Back to School

Well, I finally have a kindergartener in the house!  Sept 8, Maggie packed her backpack and headed off on the long 2 minute walking commute to Kibuye Hope Academy.  She joins 7 other kids (3 other kindergarteners) for school from 8:45-11:30 and 2-3p each day.  It's a fun chance to have four different teachers in variety of subjects, like science, math, and language arts.  The afternoons are French and either PE or music (the class I teach…music, not PE).  She of course is loving it!  We are still deciding what to do about school next year in the US, but for now this is a great option for her.

The 2014-2015 Kibuye Hope Academy students
 Not to be left out, Ben seriously wanted to go to school this year as well.  But being the only 3 yr old, there weren't any preschool options.  No problem.  My mom brought out some workbooks and so Ben has "school" with mom or dad maybe 2-3 times a week for about 10-15 minutes. :)  He likes to practice his cutting, drawing lines/starting letters, and playing a new Memory game from Mimi and Bapa.  Quite the little student.  And he gets to come to music classes on Wednesday afternoons as well.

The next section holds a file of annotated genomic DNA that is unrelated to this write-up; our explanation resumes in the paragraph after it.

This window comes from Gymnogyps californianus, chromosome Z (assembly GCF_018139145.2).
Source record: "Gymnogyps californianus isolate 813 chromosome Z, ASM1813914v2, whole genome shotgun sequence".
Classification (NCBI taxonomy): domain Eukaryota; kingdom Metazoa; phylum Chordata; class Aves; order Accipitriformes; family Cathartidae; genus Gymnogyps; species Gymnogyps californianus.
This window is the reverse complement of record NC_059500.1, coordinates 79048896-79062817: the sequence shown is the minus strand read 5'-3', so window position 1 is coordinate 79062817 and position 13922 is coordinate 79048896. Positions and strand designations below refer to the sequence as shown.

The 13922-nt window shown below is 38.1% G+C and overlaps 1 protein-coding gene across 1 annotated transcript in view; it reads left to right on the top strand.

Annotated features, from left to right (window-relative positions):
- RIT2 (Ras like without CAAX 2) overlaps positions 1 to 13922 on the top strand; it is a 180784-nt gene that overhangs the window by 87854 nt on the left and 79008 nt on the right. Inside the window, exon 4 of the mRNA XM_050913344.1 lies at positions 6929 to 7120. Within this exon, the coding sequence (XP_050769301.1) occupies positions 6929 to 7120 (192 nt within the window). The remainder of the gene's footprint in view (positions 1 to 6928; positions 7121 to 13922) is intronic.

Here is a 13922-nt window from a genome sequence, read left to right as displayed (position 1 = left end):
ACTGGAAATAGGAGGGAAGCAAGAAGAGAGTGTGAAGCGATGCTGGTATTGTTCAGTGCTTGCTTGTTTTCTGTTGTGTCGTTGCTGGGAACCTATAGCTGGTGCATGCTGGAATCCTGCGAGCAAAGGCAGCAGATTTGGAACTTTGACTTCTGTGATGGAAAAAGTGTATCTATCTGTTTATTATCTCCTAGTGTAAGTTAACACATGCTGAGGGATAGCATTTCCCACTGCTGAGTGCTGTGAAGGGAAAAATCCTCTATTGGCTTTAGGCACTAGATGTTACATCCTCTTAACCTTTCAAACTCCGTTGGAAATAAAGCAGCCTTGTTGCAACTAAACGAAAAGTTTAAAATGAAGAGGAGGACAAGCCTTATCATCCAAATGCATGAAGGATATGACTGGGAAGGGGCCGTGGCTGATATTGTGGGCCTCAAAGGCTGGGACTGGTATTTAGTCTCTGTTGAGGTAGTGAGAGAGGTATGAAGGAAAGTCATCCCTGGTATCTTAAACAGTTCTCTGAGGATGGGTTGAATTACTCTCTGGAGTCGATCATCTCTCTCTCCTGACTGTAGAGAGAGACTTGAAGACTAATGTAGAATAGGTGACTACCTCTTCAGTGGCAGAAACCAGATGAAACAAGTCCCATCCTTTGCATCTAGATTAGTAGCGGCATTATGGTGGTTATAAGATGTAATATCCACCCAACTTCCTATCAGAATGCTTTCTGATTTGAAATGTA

Just for completeness sake, a picture of Toby.  Not even close to going to school but cute anyway.


Eric's New Music Compilation

Dividing my songs into albums is fairly easy, at least up to now.  The songs come from a easily definable period of my life.  Last time, it was our two years in Kenya.  This time it's our life in France.  Next time, it will probably be our first couple years in Burundi.

It took a little while to get this done, since we were still very much suitcase-living, up until a few months ago.  But it was nice to unpack the instruments and recording gear, and put these songs into their current form.

Free.  Very much free.  Share it.  

Hope you enjoy.


Goodbye, Grandma